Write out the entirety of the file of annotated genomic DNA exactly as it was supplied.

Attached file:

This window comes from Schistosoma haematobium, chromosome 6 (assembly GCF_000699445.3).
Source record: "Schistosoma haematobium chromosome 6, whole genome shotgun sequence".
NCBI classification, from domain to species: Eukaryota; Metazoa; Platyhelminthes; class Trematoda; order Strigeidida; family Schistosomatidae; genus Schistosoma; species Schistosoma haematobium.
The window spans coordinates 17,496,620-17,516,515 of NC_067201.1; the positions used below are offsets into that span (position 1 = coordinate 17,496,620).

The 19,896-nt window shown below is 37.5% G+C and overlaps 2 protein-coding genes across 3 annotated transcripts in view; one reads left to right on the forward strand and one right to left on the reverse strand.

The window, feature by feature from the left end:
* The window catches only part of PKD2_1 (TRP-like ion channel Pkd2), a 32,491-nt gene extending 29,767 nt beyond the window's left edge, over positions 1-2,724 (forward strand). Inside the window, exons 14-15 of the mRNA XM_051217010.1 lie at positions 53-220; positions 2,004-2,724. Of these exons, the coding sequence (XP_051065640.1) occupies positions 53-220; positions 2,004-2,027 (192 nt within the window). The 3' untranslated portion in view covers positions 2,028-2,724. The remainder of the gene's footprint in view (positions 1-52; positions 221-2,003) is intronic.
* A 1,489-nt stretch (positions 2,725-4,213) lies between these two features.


This window comes from Schistosoma haematobium, chromosome 6 (assembly GCF_000699445.3).
Source record: "Schistosoma haematobium chromosome 6, whole genome shotgun sequence".
NCBI classification, from domain to species: Eukaryota; Metazoa; Platyhelminthes; class Trematoda; order Strigeidida; family Schistosomatidae; genus Schistosoma; species Schistosoma haematobium.
The window spans coordinates 17,496,620-17,516,515 of NC_067201.1; the positions used below are offsets into that span (position 1 = coordinate 17,496,620).

The 19,896-nt window shown below is 37.5% G+C and overlaps 2 protein-coding genes across 3 annotated transcripts in view; one reads left to right on the forward strand and one right to left on the reverse strand.

The window, feature by feature from the left end:
* The window catches only part of PKD2_1 (TRP-like ion channel Pkd2), a 32,491-nt gene extending 29,767 nt beyond the window's left edge, over positions 1-2,724 (forward strand). Inside the window, exons 14-15 of the mRNA XM_051217010.1 lie at positions 53-220; positions 2,004-2,724. Of these exons, the coding sequence (XP_051065640.1) occupies positions 53-220; positions 2,004-2,027 (192 nt within the window). The 3' untranslated portion in view covers positions 2,028-2,724. The remainder of the gene's footprint in view (positions 1-52; positions 221-2,003) is intronic.
* A 1,489-nt stretch (positions 2,725-4,213) lies between these two features.